You’ve hijacked this letter to an inquiring young woman into a debate about sacramentalism. I retain my conviction that RC churches and Orthodoxy churches are “gathering” churches, and not “missional” churches, and I retain the conviction that such churches are sacramentalized more than evangelized, and the praxis of the churches show that — whatever the theology says.
I can say the same about plenty of Protestant churches: they have a theology of evangelism but don’t “do it.” That’s the point I was making. In fact, probably all branches of the church have a theology that embraces missional — not the issue. The issue is praxis. I could say this personally: “Do you believe in evangelism?” Answer my most readers: “Yes.” Do you do it? Dead silence. The silence is my concern.



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Jfred

posted August 29, 2006 at 7:12 pm


Scott — I don’t know exactly how I found your blog,but I’m grateful I did. I’ve read your excellent essay on Why Evangelicals Convert to Roman Catholicism and very much appreciate the seriousness and respectfulness of your writing.
The letter writer’s experience that inspired this posting is just about identical to the spiritual crisis I’ve been going through for the past year or so. Fed up with the smug self confidence and (ironically) works based evangelicalism disguised as “missional,” I began a serious exploration of Roman Catholisism and Orthodoxy, attending many Masses and Liturgies, and meeting three times with a Priest from both churches.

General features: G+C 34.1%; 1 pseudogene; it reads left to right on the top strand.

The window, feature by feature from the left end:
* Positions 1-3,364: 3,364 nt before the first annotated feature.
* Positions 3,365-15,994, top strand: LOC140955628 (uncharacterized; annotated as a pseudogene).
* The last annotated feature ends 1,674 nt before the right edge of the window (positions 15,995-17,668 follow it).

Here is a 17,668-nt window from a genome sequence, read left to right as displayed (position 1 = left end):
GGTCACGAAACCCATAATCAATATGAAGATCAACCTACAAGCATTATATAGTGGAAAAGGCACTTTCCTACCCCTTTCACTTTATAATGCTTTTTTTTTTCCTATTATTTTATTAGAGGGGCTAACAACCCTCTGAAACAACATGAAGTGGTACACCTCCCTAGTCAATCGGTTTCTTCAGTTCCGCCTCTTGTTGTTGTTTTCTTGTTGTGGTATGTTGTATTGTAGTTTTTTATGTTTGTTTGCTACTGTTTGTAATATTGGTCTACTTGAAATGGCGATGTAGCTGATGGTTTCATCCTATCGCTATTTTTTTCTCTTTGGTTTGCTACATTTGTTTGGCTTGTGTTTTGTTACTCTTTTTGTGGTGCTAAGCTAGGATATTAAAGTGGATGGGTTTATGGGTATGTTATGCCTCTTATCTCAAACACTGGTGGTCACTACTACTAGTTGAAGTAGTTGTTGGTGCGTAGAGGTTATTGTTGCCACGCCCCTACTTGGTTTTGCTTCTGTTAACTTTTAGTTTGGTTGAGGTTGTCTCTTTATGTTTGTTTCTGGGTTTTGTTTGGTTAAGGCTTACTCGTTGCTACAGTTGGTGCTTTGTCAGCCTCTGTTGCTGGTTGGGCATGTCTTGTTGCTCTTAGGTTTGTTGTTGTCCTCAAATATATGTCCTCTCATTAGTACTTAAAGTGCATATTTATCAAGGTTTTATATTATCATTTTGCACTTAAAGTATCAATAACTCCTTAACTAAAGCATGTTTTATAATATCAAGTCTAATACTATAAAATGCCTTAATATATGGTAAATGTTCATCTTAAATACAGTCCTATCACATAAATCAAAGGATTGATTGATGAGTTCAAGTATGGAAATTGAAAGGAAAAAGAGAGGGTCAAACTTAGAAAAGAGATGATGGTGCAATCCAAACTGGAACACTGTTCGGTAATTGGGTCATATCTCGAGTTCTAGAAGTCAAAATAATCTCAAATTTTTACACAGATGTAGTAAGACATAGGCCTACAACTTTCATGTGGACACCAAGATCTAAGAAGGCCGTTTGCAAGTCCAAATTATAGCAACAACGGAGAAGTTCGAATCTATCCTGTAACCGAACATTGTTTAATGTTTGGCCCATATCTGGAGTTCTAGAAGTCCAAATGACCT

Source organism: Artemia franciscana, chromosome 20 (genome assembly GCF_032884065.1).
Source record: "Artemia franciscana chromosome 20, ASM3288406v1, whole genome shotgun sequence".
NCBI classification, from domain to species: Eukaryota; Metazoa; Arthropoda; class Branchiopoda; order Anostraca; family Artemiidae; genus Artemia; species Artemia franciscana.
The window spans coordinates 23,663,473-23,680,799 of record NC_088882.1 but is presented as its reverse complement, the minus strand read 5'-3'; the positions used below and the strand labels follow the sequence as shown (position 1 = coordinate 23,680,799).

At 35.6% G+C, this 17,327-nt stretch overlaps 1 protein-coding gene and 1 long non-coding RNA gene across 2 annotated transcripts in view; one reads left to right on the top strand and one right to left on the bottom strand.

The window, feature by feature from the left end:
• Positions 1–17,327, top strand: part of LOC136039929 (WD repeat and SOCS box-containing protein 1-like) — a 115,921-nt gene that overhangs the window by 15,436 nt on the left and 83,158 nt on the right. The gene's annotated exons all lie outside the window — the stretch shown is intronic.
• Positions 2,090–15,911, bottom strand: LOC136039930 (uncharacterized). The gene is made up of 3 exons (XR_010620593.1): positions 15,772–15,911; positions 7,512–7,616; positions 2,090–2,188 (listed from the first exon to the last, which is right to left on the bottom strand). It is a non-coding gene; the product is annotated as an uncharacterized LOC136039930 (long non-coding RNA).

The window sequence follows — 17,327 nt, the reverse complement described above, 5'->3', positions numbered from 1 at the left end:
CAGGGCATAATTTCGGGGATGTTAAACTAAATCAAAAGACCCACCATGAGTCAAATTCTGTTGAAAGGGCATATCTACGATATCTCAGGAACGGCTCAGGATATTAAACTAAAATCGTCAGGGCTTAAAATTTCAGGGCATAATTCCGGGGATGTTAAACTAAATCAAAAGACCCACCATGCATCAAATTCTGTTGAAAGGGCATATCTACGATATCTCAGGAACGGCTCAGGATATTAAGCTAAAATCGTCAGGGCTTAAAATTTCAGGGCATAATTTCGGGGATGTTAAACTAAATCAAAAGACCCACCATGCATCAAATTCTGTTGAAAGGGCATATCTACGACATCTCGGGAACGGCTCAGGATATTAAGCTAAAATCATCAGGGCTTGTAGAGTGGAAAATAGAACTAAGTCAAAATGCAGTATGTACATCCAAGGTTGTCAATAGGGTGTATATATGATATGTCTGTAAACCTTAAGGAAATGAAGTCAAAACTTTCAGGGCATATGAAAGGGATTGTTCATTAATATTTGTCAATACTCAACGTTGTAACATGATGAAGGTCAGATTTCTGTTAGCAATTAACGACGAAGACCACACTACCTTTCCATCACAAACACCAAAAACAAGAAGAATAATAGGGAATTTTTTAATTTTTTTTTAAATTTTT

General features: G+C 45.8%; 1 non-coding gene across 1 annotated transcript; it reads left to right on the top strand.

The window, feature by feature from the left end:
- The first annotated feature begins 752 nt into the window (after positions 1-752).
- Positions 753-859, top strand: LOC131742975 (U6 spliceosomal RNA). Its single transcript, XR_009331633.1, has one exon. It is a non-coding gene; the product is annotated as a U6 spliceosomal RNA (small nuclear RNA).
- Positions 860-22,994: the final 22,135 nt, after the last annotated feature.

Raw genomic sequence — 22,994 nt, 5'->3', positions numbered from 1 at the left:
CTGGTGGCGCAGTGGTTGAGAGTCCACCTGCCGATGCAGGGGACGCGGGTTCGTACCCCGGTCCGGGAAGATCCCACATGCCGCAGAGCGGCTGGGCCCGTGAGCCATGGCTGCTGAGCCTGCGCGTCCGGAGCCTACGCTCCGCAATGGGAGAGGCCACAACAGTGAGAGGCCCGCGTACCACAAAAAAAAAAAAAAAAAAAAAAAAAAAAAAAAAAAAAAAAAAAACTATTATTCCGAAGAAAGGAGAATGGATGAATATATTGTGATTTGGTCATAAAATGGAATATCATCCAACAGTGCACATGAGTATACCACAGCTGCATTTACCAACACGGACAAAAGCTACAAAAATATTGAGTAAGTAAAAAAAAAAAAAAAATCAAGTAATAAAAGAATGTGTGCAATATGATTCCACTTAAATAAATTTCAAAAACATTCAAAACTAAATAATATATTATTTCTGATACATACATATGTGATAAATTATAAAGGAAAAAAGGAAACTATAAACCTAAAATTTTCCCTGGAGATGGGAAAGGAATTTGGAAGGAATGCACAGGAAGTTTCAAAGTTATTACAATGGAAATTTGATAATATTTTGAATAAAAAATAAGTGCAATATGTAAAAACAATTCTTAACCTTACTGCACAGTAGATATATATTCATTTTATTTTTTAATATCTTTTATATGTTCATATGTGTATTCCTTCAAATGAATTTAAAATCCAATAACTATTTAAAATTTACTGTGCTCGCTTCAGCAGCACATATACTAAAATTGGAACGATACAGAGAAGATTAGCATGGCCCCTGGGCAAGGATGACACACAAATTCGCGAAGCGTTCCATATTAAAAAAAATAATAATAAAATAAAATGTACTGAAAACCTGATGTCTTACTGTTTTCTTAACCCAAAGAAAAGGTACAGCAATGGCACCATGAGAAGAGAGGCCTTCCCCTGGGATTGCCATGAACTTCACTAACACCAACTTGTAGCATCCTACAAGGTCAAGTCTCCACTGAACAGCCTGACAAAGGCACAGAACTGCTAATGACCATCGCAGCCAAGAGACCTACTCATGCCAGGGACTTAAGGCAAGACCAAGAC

Your observations regarding the weakness of RC and OC worship rings true to me. I attended all three Masses of the Easter Triduum at the most conservative Catholic parish in my town. Beautiful as it was, the gospel was never preached! On the Friday evening Mass, they got so carried away with the liturgy, the Priest announced he would skip the homily altogether.
And while I agree with Thomas Howard that the evangelical pressure to pray extemperaneously grows tiresome, I was disappointed that neither Priest offered to pray with me during our one on one meetings.
I know that devoted RC’s and EO absolutely hate hearing this, but in my opinion it is a serious weakness that needs to be addressed.
After more than a year of reflection and prayer, I’ve decided to stay in the evangelical Presbyterian fold, but I think I’m gonna scream if I hear “Amazing Love” one more time!



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Scot McKnight